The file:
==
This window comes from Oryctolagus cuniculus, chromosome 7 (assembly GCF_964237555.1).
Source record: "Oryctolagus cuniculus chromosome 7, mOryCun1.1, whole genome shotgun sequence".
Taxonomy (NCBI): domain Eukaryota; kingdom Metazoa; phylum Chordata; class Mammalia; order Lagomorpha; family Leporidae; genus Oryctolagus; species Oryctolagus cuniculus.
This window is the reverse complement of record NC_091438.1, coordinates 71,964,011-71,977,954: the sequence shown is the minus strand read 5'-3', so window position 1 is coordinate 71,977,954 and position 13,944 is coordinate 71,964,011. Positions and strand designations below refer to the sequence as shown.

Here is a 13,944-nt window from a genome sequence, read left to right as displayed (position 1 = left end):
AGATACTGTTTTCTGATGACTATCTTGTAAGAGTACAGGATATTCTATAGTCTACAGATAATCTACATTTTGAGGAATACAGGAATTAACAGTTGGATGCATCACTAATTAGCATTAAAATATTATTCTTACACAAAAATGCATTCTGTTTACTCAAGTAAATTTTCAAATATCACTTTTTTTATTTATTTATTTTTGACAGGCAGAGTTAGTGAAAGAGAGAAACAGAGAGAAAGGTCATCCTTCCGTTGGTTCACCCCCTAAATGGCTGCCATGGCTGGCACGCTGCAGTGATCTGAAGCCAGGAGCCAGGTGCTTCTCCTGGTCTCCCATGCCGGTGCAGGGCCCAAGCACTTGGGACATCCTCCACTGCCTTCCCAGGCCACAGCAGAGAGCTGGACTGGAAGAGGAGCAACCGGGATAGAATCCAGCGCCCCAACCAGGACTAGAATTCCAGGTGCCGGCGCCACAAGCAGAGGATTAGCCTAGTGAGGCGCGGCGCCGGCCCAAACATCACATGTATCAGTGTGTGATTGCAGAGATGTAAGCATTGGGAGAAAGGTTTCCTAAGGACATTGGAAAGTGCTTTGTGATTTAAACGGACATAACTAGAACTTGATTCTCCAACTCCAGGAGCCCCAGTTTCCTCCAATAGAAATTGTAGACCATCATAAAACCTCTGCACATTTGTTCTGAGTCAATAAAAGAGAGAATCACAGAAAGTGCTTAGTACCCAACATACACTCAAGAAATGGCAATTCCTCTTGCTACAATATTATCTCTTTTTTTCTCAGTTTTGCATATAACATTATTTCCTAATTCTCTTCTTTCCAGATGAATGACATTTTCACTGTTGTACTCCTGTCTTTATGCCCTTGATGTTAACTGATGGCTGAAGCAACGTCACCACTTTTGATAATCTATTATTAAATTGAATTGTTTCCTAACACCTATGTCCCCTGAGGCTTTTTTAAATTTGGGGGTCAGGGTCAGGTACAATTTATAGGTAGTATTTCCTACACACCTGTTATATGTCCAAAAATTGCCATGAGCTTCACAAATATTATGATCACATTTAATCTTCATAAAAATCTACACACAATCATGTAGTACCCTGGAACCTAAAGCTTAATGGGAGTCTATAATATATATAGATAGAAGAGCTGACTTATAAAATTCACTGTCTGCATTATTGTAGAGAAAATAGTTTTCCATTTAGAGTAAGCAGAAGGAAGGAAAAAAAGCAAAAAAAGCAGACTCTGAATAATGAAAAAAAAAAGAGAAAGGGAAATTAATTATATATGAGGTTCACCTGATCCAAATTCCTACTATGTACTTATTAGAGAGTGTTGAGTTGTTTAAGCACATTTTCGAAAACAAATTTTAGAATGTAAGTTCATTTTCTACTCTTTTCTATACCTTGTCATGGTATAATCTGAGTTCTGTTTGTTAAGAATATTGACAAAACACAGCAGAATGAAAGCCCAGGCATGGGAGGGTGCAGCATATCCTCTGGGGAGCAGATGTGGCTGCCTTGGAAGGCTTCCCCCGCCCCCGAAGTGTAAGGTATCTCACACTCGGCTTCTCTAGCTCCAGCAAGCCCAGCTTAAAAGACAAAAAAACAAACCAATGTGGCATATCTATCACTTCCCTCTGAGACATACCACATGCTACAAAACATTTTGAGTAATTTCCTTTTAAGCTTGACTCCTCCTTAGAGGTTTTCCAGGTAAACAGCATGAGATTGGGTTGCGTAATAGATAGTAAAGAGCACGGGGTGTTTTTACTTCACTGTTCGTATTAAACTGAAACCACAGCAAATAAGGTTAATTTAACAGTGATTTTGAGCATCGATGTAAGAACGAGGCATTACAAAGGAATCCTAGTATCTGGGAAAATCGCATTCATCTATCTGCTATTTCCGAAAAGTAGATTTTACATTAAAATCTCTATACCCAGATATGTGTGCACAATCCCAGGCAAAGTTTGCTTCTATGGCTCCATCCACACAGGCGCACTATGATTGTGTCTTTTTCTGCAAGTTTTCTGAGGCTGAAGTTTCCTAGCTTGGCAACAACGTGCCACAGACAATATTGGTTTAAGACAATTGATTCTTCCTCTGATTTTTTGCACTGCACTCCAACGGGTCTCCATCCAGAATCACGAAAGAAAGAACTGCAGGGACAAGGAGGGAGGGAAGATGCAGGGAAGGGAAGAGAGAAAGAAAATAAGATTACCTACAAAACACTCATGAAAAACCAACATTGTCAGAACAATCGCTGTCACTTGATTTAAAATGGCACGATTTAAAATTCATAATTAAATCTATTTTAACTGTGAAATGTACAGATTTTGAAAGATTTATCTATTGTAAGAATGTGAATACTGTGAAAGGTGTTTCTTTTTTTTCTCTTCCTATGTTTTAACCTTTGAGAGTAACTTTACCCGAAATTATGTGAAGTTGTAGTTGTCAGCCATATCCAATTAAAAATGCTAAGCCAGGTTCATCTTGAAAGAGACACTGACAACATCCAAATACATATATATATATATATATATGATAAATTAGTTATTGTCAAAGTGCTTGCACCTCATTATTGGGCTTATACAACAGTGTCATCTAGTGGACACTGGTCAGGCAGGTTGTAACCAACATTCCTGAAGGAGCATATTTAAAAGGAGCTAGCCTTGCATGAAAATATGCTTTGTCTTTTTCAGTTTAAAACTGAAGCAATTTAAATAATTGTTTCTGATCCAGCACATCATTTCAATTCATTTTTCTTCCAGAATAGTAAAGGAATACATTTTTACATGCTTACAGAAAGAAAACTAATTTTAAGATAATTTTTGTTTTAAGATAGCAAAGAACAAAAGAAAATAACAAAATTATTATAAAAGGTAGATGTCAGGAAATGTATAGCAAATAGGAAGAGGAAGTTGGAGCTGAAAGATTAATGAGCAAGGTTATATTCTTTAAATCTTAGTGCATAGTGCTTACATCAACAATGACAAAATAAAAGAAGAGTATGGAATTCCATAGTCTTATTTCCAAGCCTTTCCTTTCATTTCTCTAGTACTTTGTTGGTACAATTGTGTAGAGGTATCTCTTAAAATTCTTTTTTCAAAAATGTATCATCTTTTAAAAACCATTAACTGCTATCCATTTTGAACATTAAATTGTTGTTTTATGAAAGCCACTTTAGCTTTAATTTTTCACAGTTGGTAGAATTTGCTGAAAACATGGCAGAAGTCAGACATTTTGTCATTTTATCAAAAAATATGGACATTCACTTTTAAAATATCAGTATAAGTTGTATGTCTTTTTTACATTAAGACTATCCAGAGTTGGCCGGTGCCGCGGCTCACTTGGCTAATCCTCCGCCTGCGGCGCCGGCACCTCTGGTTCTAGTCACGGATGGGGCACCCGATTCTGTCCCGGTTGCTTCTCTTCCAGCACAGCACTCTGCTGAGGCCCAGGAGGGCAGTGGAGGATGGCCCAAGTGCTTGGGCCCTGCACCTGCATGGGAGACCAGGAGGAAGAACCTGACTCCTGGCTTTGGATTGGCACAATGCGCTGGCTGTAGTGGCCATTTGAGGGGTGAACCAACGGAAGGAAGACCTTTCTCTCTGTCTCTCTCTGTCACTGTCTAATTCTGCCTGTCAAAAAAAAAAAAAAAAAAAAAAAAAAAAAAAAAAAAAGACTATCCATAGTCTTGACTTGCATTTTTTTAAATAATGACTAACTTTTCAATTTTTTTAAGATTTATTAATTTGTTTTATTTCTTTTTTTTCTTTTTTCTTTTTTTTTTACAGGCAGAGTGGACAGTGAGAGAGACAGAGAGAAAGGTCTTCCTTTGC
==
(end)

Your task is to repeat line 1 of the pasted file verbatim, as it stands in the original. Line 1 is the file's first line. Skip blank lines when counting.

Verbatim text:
This window comes from Oryctolagus cuniculus, chromosome 7 (assembly GCF_964237555.1).